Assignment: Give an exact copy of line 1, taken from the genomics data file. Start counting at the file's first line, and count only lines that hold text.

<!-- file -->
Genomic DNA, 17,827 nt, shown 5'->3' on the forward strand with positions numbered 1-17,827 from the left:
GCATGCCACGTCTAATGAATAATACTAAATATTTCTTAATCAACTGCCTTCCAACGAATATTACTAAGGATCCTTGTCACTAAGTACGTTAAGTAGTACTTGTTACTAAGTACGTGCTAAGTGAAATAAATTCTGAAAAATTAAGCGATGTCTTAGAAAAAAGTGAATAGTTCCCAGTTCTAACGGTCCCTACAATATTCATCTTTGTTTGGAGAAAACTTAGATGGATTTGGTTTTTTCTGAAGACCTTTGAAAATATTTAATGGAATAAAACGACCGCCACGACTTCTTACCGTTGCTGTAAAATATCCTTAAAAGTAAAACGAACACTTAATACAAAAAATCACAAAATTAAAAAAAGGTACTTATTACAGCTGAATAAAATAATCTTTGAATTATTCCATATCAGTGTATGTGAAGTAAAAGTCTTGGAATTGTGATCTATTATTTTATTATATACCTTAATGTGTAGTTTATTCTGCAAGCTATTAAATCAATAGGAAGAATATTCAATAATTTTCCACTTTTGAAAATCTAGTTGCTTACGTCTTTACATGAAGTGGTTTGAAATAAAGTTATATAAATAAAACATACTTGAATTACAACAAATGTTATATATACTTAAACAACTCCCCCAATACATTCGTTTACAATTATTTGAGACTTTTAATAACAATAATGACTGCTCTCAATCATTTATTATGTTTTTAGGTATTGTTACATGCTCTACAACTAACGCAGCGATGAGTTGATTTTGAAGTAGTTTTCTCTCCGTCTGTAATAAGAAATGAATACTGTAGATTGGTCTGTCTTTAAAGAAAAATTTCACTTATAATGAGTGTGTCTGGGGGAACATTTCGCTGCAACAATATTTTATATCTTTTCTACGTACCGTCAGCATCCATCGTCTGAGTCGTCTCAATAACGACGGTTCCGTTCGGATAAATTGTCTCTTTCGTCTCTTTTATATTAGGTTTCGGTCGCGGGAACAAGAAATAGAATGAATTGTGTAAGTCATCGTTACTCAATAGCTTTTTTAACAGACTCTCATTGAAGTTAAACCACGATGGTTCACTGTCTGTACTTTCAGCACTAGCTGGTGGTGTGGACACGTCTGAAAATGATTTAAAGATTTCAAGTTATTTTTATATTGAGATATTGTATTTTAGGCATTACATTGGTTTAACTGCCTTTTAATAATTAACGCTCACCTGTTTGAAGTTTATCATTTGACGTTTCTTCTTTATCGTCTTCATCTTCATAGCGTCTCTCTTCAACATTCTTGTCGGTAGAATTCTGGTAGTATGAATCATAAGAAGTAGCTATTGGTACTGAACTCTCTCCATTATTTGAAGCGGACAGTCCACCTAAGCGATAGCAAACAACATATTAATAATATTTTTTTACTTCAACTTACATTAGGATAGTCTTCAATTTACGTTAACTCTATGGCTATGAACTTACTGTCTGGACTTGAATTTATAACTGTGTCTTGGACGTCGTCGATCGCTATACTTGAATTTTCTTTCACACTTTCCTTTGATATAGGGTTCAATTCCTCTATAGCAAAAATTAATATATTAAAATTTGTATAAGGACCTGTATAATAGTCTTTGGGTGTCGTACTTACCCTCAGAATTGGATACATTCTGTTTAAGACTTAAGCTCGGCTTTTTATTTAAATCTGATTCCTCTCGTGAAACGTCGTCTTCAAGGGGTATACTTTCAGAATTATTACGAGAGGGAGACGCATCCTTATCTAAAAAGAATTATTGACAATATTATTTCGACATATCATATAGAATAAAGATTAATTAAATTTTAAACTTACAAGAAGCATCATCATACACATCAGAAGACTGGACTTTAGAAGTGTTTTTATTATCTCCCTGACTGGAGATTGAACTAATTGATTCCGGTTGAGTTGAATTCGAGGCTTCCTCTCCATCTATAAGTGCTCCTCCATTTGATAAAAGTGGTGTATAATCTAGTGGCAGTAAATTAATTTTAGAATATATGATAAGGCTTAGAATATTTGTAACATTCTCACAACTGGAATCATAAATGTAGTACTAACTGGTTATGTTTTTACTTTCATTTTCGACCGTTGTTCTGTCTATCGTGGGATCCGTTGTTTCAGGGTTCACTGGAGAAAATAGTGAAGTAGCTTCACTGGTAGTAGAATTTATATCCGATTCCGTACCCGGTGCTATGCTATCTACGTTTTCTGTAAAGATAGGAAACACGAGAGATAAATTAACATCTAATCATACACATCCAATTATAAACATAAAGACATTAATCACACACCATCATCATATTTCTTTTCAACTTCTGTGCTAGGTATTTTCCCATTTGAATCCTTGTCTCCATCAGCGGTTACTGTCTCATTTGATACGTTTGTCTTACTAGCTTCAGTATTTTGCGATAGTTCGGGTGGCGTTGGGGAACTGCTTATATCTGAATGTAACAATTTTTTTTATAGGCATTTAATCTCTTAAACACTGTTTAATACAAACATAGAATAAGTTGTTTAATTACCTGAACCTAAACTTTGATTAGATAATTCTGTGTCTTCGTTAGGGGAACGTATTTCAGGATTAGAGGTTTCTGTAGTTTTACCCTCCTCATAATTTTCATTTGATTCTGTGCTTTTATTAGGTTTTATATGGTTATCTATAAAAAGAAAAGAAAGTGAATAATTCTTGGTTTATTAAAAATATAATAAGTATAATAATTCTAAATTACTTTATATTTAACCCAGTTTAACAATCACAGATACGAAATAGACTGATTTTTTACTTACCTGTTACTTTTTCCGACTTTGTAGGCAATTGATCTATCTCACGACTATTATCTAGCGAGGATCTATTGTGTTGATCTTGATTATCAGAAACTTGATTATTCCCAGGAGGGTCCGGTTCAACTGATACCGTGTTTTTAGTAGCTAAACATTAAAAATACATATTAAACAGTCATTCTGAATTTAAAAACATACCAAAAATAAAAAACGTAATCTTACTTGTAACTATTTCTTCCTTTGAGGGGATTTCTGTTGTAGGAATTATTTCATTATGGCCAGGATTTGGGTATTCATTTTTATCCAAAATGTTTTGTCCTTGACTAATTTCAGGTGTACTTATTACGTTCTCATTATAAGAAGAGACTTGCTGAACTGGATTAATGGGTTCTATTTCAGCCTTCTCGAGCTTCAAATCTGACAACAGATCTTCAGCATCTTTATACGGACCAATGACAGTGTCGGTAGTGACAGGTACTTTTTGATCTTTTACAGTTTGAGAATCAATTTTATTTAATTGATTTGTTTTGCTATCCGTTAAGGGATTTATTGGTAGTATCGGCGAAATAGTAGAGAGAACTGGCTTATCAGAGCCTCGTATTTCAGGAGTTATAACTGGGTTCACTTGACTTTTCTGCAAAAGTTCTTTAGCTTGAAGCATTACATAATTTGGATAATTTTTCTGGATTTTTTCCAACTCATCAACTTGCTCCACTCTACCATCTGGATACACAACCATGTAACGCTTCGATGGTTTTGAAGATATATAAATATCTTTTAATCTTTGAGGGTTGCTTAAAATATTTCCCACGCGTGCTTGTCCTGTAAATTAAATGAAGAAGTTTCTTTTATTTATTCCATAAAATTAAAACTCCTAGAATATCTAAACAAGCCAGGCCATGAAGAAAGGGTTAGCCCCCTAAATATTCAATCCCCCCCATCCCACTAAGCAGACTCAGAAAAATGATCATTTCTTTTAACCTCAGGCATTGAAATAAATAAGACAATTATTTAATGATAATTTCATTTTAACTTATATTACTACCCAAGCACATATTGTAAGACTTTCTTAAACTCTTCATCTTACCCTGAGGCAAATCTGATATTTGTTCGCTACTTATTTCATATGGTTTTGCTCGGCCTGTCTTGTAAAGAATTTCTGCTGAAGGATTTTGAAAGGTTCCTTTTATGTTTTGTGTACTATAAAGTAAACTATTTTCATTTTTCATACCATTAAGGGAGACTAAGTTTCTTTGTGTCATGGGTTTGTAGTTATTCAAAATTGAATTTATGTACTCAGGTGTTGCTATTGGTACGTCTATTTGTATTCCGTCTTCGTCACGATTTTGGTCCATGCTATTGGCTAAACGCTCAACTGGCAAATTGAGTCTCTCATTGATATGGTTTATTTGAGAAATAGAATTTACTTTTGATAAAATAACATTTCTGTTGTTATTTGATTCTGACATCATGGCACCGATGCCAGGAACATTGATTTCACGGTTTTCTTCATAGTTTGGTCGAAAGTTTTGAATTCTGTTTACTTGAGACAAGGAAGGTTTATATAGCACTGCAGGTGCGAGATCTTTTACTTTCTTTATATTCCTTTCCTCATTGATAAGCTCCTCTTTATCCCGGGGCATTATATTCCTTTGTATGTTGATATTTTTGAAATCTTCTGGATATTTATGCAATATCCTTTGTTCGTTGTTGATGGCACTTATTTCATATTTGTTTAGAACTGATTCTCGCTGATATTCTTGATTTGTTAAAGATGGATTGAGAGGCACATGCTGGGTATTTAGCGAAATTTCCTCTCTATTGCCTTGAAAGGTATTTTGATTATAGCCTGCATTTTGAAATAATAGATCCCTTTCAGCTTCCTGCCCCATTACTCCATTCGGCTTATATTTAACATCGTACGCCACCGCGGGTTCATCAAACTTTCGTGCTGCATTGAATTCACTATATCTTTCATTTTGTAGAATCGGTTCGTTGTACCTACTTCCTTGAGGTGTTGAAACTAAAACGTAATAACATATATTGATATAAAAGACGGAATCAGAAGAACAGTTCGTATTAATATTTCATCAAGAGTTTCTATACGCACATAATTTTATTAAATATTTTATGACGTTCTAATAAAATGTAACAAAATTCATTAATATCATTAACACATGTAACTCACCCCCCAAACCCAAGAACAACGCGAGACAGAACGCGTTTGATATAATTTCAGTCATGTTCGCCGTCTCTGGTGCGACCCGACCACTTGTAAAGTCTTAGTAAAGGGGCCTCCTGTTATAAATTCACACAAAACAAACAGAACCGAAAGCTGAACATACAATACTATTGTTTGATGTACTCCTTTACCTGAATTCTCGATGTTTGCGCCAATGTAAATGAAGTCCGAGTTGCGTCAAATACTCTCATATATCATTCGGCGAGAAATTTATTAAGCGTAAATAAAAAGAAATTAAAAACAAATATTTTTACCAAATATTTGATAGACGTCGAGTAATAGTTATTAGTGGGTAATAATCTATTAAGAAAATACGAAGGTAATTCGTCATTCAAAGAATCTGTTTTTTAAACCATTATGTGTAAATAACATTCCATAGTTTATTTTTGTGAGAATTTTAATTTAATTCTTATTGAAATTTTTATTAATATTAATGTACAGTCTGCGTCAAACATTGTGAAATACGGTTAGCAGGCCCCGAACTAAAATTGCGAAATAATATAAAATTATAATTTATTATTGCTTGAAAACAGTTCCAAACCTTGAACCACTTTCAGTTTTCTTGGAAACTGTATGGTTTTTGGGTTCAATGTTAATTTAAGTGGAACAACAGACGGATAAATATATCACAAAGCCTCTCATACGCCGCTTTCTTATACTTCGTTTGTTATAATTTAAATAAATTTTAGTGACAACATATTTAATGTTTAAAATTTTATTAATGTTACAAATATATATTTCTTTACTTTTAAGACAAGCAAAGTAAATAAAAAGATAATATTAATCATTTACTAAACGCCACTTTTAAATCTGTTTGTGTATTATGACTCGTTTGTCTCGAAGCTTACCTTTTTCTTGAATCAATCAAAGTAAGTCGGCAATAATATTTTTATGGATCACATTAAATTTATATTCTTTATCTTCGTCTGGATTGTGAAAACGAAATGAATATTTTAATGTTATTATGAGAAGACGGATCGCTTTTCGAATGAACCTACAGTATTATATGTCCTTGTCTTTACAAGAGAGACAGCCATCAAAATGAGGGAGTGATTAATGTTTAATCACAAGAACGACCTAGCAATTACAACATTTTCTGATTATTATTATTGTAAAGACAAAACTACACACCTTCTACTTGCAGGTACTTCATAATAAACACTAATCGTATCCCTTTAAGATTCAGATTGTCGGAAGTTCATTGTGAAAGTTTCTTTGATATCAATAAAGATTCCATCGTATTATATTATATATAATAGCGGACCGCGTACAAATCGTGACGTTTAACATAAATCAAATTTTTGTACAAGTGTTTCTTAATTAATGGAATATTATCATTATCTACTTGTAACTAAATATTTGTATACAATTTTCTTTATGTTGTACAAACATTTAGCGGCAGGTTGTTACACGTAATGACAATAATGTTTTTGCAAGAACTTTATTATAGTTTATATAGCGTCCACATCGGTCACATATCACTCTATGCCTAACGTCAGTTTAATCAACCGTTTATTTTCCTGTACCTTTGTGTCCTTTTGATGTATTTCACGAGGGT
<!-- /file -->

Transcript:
Genomic DNA, 17,827 nt, shown 5'->3' on the forward strand with positions numbered 1-17,827 from the left: